Breastfeeding and feeding are always moments of wellbeing for the baby. The special care and attention made it feel safe and secure.
Breastfeeding Is Exactly What An Infant Needs
Babies should be breastfed during the first year of life, exclusively until at least five months old. Even after introducing complementary foods, you should continue to breastfeed your baby for as long as you and your baby want. Because breastfeeding offers the ideal opportunity to give your baby exactly what allows it to thrive: Breast milk is tailored to the needs of an infant, and when your baby is suckling your breast, it feels security, security, and protection.
This applies to all infants, including children at risk of allergies and those who have a physical or mental impairment. Most children with Down syndrome (trisomy 21), for example, can also be breastfed. There are special aids for deforming the jaw. If it is difficult to swallow, it may sometimes be necessary to feed the child initially through a tube. However, impairments – for example, a weak sucking reflex or a serious heart defect – make breastfeeding impossible. But even if your baby gets the bottle, it will thrive with your loving care and attention.
Feel Physical Closeness
In the first few months of life, babies experience closeness, warmth, and affection primarily through close physical contact. When your baby is cradled or caressed in your arms, especially when breastfeeding, it will very closely feel your warmth and closeness. Your care and attention make it feel accepted and secure.
This close physical contact helps you get to know each other and develop the relationship between you and the baby. It will help you both to become familiar with each other and to communicate better.
Experience Reliability And Understanding
After perhaps initial uncertainties, you will probably be able to understand and answer your baby’s signals and impulses better and better:
- For example, if he smacks his lips and turns to his chest, or depending on how he screams, you know he is hungry and feeds him.
- If he turns away or turns away, you will soon see that he is full and has had enough.
In this way, you show your baby that they can rely on you, and they can feel your attention and care. At the same time, it makes the important experience that it is understood and can make a difference. In this togetherness, you both learn to coordinate better and better, and you will soon become a “well-rehearsed team.” However, some infants with developmental delays or disabilities sleep longer and tend to have poor drive overall. In this case, it can be useful to wake the child to drink. This is also recommended for people with little weight gain, poor drinking, and yellowing.
Experience Shared Meals As Moments Of Togetherness
If your child is given mass food and family food and sits at the family table, the meals will continue to be important moments of togetherness and mutual exchange. Your child will enjoy being able to sit at the table in their high chair. It looks at how the “big ones” eat and would like to do the same soon.
Although not all meals can be shared with the family, you should give your child the opportunity to do so as often as possible. In this way, they can experience that meals are an opportunity to be together and belong to the family and that eating is not a minor matter.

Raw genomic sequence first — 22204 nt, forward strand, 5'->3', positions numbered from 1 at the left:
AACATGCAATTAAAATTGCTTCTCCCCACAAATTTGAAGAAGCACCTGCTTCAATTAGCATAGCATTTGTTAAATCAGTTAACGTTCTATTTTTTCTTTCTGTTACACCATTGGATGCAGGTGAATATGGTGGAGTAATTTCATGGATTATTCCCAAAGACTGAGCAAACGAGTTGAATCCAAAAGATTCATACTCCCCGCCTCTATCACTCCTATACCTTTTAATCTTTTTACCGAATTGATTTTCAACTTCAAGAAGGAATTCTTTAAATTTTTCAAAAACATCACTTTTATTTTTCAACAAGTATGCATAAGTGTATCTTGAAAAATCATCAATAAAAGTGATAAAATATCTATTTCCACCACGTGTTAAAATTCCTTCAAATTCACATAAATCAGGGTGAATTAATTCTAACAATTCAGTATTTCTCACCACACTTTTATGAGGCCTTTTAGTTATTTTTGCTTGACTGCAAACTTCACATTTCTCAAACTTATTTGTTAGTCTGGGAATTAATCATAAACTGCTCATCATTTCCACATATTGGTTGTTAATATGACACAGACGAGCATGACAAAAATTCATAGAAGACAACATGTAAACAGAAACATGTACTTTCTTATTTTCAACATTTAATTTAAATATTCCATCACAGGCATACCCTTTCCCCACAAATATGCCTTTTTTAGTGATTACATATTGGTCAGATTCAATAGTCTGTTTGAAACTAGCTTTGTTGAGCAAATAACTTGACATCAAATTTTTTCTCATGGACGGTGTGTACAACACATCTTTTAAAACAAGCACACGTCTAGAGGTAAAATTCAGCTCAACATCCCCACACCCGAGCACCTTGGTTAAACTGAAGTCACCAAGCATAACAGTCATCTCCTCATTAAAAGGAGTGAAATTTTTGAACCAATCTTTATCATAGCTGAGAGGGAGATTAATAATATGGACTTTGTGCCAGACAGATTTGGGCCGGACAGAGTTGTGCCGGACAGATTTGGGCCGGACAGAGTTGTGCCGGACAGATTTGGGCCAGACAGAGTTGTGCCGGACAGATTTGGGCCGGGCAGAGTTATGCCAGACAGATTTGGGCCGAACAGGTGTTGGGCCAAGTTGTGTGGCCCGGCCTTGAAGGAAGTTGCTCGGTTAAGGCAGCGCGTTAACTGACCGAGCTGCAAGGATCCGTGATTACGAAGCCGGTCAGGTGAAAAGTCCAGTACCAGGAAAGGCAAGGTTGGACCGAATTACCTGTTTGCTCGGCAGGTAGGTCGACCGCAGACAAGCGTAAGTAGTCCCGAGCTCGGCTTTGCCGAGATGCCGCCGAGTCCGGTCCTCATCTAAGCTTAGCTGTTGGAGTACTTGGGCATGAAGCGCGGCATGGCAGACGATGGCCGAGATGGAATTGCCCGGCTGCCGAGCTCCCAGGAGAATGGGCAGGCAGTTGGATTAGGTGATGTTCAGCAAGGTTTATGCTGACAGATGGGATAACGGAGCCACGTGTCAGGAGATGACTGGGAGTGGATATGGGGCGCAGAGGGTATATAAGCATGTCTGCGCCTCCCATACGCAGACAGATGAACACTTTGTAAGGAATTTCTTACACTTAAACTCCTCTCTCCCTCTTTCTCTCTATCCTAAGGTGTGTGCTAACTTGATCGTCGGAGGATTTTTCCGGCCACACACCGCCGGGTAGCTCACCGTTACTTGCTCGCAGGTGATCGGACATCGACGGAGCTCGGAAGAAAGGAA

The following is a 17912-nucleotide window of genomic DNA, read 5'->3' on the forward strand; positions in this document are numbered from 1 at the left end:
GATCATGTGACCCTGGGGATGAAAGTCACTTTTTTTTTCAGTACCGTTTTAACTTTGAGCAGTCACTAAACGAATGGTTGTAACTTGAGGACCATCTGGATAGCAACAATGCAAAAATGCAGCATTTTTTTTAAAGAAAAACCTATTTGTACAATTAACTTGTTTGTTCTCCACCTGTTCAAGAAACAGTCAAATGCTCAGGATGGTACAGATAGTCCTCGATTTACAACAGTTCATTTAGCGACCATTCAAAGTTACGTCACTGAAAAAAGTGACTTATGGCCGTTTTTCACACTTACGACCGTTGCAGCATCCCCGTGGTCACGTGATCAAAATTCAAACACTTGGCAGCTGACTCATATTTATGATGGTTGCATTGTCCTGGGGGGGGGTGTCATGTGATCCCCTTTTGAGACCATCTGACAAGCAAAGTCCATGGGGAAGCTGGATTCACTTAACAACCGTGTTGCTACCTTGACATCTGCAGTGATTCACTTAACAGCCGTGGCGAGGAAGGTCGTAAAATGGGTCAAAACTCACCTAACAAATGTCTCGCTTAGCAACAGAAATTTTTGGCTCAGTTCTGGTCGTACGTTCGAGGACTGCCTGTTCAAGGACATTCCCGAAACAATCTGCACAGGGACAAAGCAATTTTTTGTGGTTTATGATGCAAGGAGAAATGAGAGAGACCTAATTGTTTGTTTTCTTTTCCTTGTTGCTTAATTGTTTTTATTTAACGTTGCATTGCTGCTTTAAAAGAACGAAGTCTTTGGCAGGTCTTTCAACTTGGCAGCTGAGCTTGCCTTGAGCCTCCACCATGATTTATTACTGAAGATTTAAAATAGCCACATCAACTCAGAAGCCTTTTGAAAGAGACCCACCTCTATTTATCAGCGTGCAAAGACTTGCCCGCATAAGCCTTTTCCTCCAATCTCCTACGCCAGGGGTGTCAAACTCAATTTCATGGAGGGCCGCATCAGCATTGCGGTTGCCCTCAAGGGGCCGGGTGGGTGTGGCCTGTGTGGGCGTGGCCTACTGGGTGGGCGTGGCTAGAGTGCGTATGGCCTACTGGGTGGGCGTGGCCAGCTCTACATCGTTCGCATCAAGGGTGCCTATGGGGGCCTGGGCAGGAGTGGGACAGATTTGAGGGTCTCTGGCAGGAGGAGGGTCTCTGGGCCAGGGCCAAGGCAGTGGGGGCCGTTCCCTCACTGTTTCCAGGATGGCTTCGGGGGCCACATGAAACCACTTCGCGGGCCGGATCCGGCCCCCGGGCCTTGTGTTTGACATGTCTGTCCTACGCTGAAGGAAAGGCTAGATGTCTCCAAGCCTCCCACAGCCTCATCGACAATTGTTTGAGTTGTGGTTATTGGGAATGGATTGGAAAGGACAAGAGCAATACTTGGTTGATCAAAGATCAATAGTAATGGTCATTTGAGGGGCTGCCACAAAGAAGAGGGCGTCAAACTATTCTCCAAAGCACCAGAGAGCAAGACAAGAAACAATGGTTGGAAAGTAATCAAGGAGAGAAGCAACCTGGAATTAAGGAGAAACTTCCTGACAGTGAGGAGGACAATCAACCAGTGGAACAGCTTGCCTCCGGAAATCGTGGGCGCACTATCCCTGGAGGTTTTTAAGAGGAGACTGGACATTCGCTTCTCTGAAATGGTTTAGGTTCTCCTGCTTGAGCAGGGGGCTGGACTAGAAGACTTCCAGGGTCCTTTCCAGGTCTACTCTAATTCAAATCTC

The Diet Keeps Pace With The Development
When the baby has reached the age that breast milk is no longer sufficient as the sole food, his ability to eat has usually also developed to such an extent that he can now increasingly consume solid food. This is usually the case between the beginning of the fifth and seventh months of life.
- The baby can suckle and swallow breast milk, infant milk, and other liquid foods from day one. This phase of complete milk nutrition ideally changes into the porridge phase between the beginning of the fifth and, at the latest, the beginning of the seventh month of life. The sucking reflex is now reduced, and the child can grab the spoon, push the porridge back with the tongue and swallow.
- Even after the introduction of complementary foods, babies should continue to be breastfed. Mother and child determine the total length of breastfeeding.
- At around six to eight months, the first teeth usually breakthrough, so that the child can chew on the crust of bread. It can now tolerate somewhat coarser dishes and has got used to the complementary foods.
- After introducing the third porridge meal, the child also needs something to drink – preferably from their mug or cup.
- At the age of eight or nine months, the child can usually pick up, hold and eat finger bites with thumb and forefinger on their own.
- From around the tenth month onwards, the child is gradually introduced to the family diet. It can now eat sandwiches and coarsely mashed meals on its own.
In this way, nutrition keeps pace with development and, conversely, important developmental steps in the first year of life are reflected in nutrition.
When The Child Has A Developmental Delay Or Disability
If the child has a disability, they may not be able to eat solid food until later. In any case, it should be encouraged to eat independently. This often requires a lot of calm and patience. Nothing should be forced either.
Some children remain dependent on being fed and can only eat pasty, mashed foods. In this case, you should pay attention to a balanced porridge and not just sweet porridges. The risk of developing dental caries is high here. For example, bread can also be passed through and gradually structured more coarsely.
Also Read: TIPS OF NUTRITION PLAN FOR EATING HEALTHILY